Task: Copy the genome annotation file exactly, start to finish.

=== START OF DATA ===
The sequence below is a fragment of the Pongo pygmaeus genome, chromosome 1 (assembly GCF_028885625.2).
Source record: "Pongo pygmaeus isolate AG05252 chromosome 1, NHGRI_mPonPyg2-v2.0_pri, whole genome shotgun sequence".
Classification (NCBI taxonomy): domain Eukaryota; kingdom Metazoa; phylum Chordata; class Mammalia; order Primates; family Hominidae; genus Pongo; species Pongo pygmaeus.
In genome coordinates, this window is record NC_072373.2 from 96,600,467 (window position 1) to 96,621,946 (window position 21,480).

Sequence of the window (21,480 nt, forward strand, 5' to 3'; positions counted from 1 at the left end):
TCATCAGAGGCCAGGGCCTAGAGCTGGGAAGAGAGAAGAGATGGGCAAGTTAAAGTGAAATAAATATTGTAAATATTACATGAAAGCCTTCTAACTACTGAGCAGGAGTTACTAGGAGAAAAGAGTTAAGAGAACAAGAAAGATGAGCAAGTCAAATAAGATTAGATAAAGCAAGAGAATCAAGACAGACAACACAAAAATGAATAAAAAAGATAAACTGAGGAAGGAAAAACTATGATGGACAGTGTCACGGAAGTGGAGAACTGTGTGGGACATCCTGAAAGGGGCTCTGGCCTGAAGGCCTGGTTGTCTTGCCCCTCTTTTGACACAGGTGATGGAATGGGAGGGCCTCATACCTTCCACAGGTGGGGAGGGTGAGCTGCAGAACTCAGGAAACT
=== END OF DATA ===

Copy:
The sequence below is a fragment of the Pongo pygmaeus genome, chromosome 1 (assembly GCF_028885625.2).
Source record: "Pongo pygmaeus isolate AG05252 chromosome 1, NHGRI_mPonPyg2-v2.0_pri, whole genome shotgun sequence".
Classification (NCBI taxonomy): domain Eukaryota; kingdom Metazoa; phylum Chordata; class Mammalia; order Primates; family Hominidae; genus Pongo; species Pongo pygmaeus.
In genome coordinates, this window is record NC_072373.2 from 96,600,467 (window position 1) to 96,621,946 (window position 21,480).

Sequence of the window (21,480 nt, forward strand, 5' to 3'; positions counted from 1 at the left end):
TCATCAGAGGCCAGGGCCTAGAGCTGGGAAGAGAGAAGAGATGGGCAAGTTAAAGTGAAATAAATATTGTAAATATTACATGAAAGCCTTCTAACTACTGAGCAGGAGTTACTAGGAGAAAAGAGTTAAGAGAACAAGAAAGATGAGCAAGTCAAATAAGATTAGATAAAGCAAGAGAATCAAGACAGACAACACAAAAATGAATAAAAAAGATAAACTGAGGAAGGAAAAACTATGATGGACAGTGTCACGGAAGTGGAGAACTGTGTGGGACATCCTGAAAGGGGCTCTGGCCTGAAGGCCTGGTTGTCTTGCCCCTCTTTTGACACAGGTGATGGAATGGGAGGGCCTCATACCTTCCACAGGTGGGGAGGGTGAGCTGCAGAACTCAGGAAACT